It was inevitable that when make­up FX mae­stro Stan Winston direct­ed a film, spe­cial effects would have to play a big role in said film.  Thus, it was no sur­prise when his debut direct­ing gig turned out to be Pumpkinhead, a mon­ster flick that high­lights the make­up and mon­ster design work of sev­er­al Winston pro­tégés. However, the film does offer some sur­pris­es in how it uses its mon­ster and effects: they are deployed in the ser­vice of a moral­i­ty tale that has a sur­pris­ing­ly old-fash­ioned feel in its mes­sage and sen­si­bil­i­ty.

Pumpkh-posSimply put, Pumpkinhead is a tale about the high cost of vengeance.  The pro­tag­o­nist is Ed Harley (Lance Henriksen), a rural store own­er whose life turns toward the trag­ic when a group of teens vis­its his store.  Joel (John D’Aquino), the hot­head of the group, acci­den­tal­ly runs down Ed’s young son while goof­ing around on a motor­bike.  As Joel forces the kids to hide out in a local cab­in, Ed turns to back­woods mys­tic Haggis (Florence Schauffler) for mag­i­cal help.  She grants him vengeance in the form of a blood-spawned demon of the title but Ed soon dis­cov­ers that his revenge is more beast­ly than sat­is­fy­ing — and he real­izes he must stop it, no mat­ter what that costs.

Pumpkinhead could have been anoth­er “dead teenagers” movie in the wrong hands with a mon­ster in place of the usu­al Jason/Freddy-type slash­er but thank­ful­ly every­one involved in the film worked to make it some­thing more com­plex and inter­est­ing.  Screenwriters Mark Patrick Carducci and Gary Gerani, a pair of Pumpkh-01mon­ster kids made good, use their knowl­edge to cre­ate an old-fash­ioned film with the kind of symbolic/moralistic heft of a clas­sic fairy­tale.  Though the sto­ry has an arche­typ­al approach by design, the writ­ers find lit­tle ways to weave sur­pris­es into the char­ac­ter­i­za­tions and struc­ture as it works its way towards its inevitably trag­ic con­clu­sion.

Winston’s direc­tion of the film is attuned to the human­i­ty inher­ent in Carducci and Gerani’s script.  He nev­er leans on his effects — in fact, he waits a long while to reveal the mon­ster in its full glo­ry — and instead focus­es on build­ing the prop­er atmos­phere to sup­port the script.  His work ben­e­fits from gor­geous cin­e­matog­ra­phy by Bojan Bazelli that aids the film’s fairy­tale angle by giv­ing it a lus­trous, styl­ized look: in par­tic­u­lar, the Pumpkh-02col­ored light­ing and mist used for the noc­tur­nal forest exte­ri­ors have a Bava-esque look.  Also impres­sive is the musi­cal score by Richard Stone that mix­es root­sy music ele­ments with elec­tron­ics.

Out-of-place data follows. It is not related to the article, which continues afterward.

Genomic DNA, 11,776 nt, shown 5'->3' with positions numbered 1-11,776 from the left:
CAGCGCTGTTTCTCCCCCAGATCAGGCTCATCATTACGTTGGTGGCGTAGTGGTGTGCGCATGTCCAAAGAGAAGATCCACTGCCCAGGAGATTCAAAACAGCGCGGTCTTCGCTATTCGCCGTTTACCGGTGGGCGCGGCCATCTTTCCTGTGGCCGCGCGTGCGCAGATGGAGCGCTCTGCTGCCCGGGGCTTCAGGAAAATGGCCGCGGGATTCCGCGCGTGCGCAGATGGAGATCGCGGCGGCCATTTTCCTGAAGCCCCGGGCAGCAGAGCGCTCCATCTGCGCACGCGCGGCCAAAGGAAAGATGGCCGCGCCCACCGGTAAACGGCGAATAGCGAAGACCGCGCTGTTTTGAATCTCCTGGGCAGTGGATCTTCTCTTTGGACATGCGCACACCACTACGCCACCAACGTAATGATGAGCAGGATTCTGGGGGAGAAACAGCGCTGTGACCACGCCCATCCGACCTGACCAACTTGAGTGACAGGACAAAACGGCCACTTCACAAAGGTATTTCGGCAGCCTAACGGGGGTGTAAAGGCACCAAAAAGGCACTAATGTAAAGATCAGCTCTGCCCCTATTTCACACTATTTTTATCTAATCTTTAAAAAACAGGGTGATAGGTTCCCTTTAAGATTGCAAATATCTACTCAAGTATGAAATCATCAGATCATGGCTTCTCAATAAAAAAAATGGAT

Better yet, Pumpkinhead also allows per­for­mances to dri­ve the nar­ra­tive and help sell the moral­i­ty play at its core.  Henriksen does well in the lead, cre­at­ing a car­ing, like­able father and then explor­ing dark ter­ri­to­ry with his trade­mark inten­si­ty as tragedy dri­ves him down the wrong road.  The teen char­ac­ters are more com­plex than usu­al for an 80’s hor­ror film, with D’Aquino show­ing an inter­est­ing pat­tern of change as his char­ac­ter goes from self­ish bul­ly to gen­uine­ly regret­ful vic­tim.  Elsewhere, look for a charis­mat­ic turn from b-movie vet George “Buck” Flower as a local farmer who tries to warn Ed about tPumpkh-04he dan­ger of revenge and Schauffler’s deli­cious­ly creepy per­for­mance as the old witch.

Finally, Pumpkinhead deliv­ers on the mon­ster movie side of things with an unfor­get­table design and exe­cu­tion for its title crea­ture.  It was cre­at­ed by a team that includ­ed Alec Gillis and Tom Woodruff Jr. (the lat­ter also wore the suit) and is the kind of painstak­ing­ly ren­dered, beau­ti­ful­ly artic­u­lat­ed large scale mon­ster that one rarely sees in today’s hor­ror fare.  Winston and Bazelli use shad­ows and art­ful light­ing to enhance its con­vinc­ing nature but it’s the work of the FX artists, par­tic­u­lar­ly Woodruff’s strong mon­ster-suit act­ing, that real­ly sells the creature’s believ­abil­i­ty.

In short, Pumpkinhead offers the best of both worlds for fans of ‘80s hor­ror: you get a great crea­ture and plen­ti­ful mon­ster may­hem — but you also get a thought­ful, intel­li­gent­ly direct­ed and act­ed tale that has sub­stance beyond the fun effects.  As a result, Pumpkinhead is one of the best mon­ster movies of the ‘80s and worth see­ing for stu­dents of the gen­re.